Wild Windy Weather
The wind was howling when Wren and I walked down to the beach at Noblewood Park in Willsboro with a plan to scan through the birds there. White-capped waves rolled and crashed along Lake Champlain, and the strong gale made scoping difficult at best and impossible at worst. The fact that it began snowing didn't help my cause either.
I eventually had to give up and walk away – my face numb and my eyes tearing - without having perused the flocks nearly as much as I would have wanted. But I could still see a collection of ducks that included both Greater and Lesser Scaup, Common Goldeneye, American Black Duck, Common Merganser, and Bufflehead.
Even more impressive were the numbers of gulls congregated on both sand spits which surround the mouth of the Bouquet River – I could only pull common species from my wildly bouncing scope, but the sand spit should be worth checking in the coming weeks with so many gulls present.
Raptors, Field Birds, And An Iceland Gull
Happy to warm up, Wren and I listened (well I listened, Wren dozed) to NCAA basketball in the car as we drove south along the lake, briefly checking the Essex Ferry Dock before cutting through the Magic Triangle. The strong winds seemed to be keeping many birds hunkered down, but we still noted Snow Buntings, Horned Larks, and American Tree Sparrows along the road with a Red-tailed Hawk as our first raptor of the day. We also found our first Red-winged Blackbirds of the day – reminders that spring is coming (and is now officially here) even with our snowy landscape.
For some reason Westport Boat Launch was a bit more sheltered from the wind than Noblewood and I scanned there for a spell noting the same duck species as we had seen previously. I also scoped the flock of gulls there and happily noted a first cycle Iceland Gull which offered nice views as it cruised overhead.
Loads Of Waterfowl – Including A Tufted Duck – And More Raptors
We continued south toward Port Henry where the pier was largely iced in and where I made a stop at Stewart’s for an ice cream cone – yup, even on a cold day! Bulwagga Bay was also almost completely iced over, but from the Johnny Podres sign pull-off (south of town along Route 22) I could see an opening in the ice off Crown Point.
The water there held a variety of distant ducks being harassed by a Bald Eagle. The day after Wren and I birded the area, a friend of mine noted five Greater White-fronted Geese sitting on the ice from the same spot – it goes to show how things can change during this time of year!
But on the day I was there, I didn’t see any geese and with the eagle spooking the ducks, I decided I might have better luck viewing them from Crown Point State Historic Site since I’d be closer to them. Before I stopped at the state historic site, I took a spin on a few of the roads in Crown Point where I found my first Rough-legged Hawk and Northern Harrier of the day. There were also a few Red-tailed Hawks, another Bald Eagle, and a flock of Snow Buntings which stayed too distant for photographs – a trend that continued for all of my Snow Buntings.
As I approached the Crown Point Bridge I could see that there was a great deal of open water on either side of it and I decided to see what waterfowl might be hanging out there before I took a walk in the historic site. I was glad that I did. Large rafts of ducks stretched along the water on both sides of the bridge, so I crossed the bridge to Chimney Point State Historic Site in Vermont which seemed to offer the best view of the birds.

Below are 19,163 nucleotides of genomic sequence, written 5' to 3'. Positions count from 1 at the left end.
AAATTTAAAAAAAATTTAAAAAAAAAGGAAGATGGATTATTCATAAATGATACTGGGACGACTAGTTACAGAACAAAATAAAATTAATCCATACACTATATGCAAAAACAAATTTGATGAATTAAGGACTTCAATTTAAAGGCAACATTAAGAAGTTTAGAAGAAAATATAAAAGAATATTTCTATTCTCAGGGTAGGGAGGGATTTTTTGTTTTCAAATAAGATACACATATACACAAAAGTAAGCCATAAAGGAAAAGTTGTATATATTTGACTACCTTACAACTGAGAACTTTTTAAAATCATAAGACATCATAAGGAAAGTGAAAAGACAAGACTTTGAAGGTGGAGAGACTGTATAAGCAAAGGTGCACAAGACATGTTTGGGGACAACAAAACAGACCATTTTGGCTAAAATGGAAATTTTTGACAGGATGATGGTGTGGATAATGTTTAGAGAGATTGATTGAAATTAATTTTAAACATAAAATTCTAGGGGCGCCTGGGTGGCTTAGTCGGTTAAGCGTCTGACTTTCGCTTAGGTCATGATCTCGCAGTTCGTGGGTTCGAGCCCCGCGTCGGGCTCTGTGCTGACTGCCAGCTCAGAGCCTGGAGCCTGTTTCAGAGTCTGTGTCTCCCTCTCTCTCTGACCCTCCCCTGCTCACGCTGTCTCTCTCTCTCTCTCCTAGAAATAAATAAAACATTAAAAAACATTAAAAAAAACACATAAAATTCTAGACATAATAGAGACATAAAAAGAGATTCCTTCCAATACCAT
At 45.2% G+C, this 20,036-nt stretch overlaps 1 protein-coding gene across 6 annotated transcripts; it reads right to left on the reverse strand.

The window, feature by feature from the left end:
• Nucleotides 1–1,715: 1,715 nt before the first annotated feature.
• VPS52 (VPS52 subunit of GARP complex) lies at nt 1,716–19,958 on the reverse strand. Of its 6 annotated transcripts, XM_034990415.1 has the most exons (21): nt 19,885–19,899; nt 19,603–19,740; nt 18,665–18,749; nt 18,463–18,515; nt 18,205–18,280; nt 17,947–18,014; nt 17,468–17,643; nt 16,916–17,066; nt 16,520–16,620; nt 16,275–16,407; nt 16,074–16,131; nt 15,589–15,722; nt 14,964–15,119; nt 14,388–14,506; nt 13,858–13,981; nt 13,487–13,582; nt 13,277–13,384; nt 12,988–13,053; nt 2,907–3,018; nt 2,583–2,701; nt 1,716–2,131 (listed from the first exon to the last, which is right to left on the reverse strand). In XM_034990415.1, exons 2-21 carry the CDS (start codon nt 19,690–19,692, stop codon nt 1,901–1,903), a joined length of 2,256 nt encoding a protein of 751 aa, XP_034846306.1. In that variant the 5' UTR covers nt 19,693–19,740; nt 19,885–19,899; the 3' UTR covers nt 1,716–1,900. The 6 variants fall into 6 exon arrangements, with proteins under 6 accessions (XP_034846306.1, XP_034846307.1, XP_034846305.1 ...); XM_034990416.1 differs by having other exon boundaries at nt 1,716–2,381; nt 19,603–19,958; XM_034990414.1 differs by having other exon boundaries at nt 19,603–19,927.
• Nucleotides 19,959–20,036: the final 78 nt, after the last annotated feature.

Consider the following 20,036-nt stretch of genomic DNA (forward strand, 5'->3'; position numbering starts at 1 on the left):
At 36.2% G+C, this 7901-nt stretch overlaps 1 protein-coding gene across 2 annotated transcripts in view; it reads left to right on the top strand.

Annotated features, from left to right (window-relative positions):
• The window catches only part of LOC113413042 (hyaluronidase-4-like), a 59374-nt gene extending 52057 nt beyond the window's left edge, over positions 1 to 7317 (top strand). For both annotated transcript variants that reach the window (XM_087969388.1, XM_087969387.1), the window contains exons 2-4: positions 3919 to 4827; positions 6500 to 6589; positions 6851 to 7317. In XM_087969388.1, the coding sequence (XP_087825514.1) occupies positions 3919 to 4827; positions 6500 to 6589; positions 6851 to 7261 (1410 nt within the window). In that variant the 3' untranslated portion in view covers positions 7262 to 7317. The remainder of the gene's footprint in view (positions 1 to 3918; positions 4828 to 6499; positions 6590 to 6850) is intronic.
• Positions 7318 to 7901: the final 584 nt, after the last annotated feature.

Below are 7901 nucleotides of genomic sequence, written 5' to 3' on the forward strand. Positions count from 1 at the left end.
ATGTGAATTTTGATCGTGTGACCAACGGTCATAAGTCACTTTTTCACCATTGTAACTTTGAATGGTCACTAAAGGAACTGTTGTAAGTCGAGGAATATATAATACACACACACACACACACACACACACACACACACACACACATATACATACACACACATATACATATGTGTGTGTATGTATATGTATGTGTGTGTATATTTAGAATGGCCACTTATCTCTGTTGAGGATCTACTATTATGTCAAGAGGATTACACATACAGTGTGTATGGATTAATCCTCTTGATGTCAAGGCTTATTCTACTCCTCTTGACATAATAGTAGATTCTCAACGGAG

Parking at the bottom of the hill in Chimney Point (where once again I was fortunately somewhat sheltered from the wind), I began to scan the birds – first those north of the bridge toward the main body of the lake, and then those south of the bridge where ducks often gather as the lake narrows.
Wren nosed her way around the shoreline and I began to pick through the large flocks of both Greater and Lesser Scaup. There were also more of the same species I had seen previously during the day – Bufflehead, Common Goldeneye, Common Merganser, Mallard, and American Black Duck, but I also pulled out Hooded Mergansers, Red-breasted Mergansers, and a string of Ring-necked Ducks.
Then to my excitement I spotted a drake Tufted Duck with the scaup – his long tassel waving in the stiff wind. Tufted Ducks are European species which have occurred in the Champlain Valley annually in recent years, but I had not heard of one being seen since December. It was a great find, and hopefully it will stick around for a spell.
In addition, three Bald Eagles sat on the ice, and I also picked through the large gaggle of Canada Geese assembled on the south side of the bridge, but I didn’t note any unusual geese with them (only one Snow Goose) – I wonder where those Greater White-fronted Geese were that day.
Ending The Day With More Hawks — And Owls
Finally, with my eyes tired from scoping and a warm-up needed, Wren and I jumped back into the car and drove some of the farm fields in Vermont. The area just across the bridge from Crown Point is excellent for raptors and we found multiple hawks – including Rough-legged Hawks, Red-tailed Hawks, and another Northern Harrier. We also found more Horned Larks and lots of Snow Buntings, and the former allowed me to try some photos.
We topped off the day with a Snowy Owl – they’ve been around all winter this year – and a Short-eared Owl at Dead Creek Wildlife Management Area. With that we turned for home listening to basketball as we went, and eating cold pizza in the car to hold us over until a late dinner.
There is still some great late-winter birding in the Lake Champlain Region, and with spring upon us, the birding is going to keep getting better. Plan your birding trip today and check out our lodging and dining pages to help round out the trip.